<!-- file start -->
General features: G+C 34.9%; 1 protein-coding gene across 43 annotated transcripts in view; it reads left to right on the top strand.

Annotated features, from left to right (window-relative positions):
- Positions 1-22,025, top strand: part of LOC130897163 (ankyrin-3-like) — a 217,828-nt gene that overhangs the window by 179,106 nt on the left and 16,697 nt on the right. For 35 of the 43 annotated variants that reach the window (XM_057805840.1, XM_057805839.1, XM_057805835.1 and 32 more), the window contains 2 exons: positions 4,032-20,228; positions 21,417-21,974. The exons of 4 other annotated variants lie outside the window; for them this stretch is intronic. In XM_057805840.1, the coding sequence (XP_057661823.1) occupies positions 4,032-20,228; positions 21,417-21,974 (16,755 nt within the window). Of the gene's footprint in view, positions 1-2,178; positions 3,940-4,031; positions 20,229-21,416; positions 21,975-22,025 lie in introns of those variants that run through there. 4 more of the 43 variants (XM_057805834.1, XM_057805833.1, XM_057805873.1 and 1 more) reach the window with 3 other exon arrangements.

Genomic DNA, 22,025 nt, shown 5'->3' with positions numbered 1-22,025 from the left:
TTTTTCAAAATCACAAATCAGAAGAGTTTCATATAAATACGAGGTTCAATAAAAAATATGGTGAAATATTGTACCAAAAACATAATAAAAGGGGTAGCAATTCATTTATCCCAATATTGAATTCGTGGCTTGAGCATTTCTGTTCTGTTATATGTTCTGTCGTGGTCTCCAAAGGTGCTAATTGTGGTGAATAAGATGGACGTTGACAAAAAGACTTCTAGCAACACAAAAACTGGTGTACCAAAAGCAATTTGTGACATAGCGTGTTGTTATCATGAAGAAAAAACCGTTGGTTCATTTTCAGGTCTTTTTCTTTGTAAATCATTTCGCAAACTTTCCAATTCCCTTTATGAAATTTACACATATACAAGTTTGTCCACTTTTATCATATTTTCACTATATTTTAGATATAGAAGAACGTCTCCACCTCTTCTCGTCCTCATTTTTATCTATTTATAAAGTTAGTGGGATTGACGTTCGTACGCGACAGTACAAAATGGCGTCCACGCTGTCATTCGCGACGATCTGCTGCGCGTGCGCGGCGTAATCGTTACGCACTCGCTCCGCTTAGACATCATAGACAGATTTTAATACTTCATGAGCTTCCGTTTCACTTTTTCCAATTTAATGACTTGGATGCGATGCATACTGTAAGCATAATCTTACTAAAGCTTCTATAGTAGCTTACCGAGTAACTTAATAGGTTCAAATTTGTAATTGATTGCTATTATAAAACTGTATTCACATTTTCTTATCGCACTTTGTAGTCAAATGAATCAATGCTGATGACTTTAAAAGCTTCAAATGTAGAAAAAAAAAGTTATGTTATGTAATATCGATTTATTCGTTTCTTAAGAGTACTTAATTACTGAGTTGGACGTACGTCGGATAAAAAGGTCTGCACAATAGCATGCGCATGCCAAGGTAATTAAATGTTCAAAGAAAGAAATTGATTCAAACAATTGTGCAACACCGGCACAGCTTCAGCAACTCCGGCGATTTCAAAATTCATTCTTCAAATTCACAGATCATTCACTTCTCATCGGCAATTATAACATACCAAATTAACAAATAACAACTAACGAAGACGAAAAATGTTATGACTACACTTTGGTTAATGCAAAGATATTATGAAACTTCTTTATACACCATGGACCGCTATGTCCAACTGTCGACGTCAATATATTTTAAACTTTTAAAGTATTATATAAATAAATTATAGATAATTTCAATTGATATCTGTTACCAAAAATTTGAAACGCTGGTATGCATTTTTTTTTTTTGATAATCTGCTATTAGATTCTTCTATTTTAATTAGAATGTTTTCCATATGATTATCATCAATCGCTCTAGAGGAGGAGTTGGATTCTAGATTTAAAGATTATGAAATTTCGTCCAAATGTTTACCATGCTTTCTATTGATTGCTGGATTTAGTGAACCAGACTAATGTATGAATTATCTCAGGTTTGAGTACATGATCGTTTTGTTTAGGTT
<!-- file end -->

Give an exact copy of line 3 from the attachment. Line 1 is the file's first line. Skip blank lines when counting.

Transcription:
- Positions 1-22,025, top strand: part of LOC130897163 (ankyrin-3-like) — a 217,828-nt gene that overhangs the window by 179,106 nt on the left and 16,697 nt on the right. For 35 of the 43 annotated variants that reach the window (XM_057805840.1, XM_057805839.1, XM_057805835.1 and 32 more), the window contains 2 exons: positions 4,032-20,228; positions 21,417-21,974. The exons of 4 other annotated variants lie outside the window; for them this stretch is intronic. In XM_057805840.1, the coding sequence (XP_057661823.1) occupies positions 4,032-20,228; positions 21,417-21,974 (16,755 nt within the window). Of the gene's footprint in view, positions 1-2,178; positions 3,940-4,031; positions 20,229-21,416; positions 21,975-22,025 lie in introns of those variants that run through there. 4 more of the 43 variants (XM_057805834.1, XM_057805833.1, XM_057805873.1 and 1 more) reach the window with 3 other exon arrangements.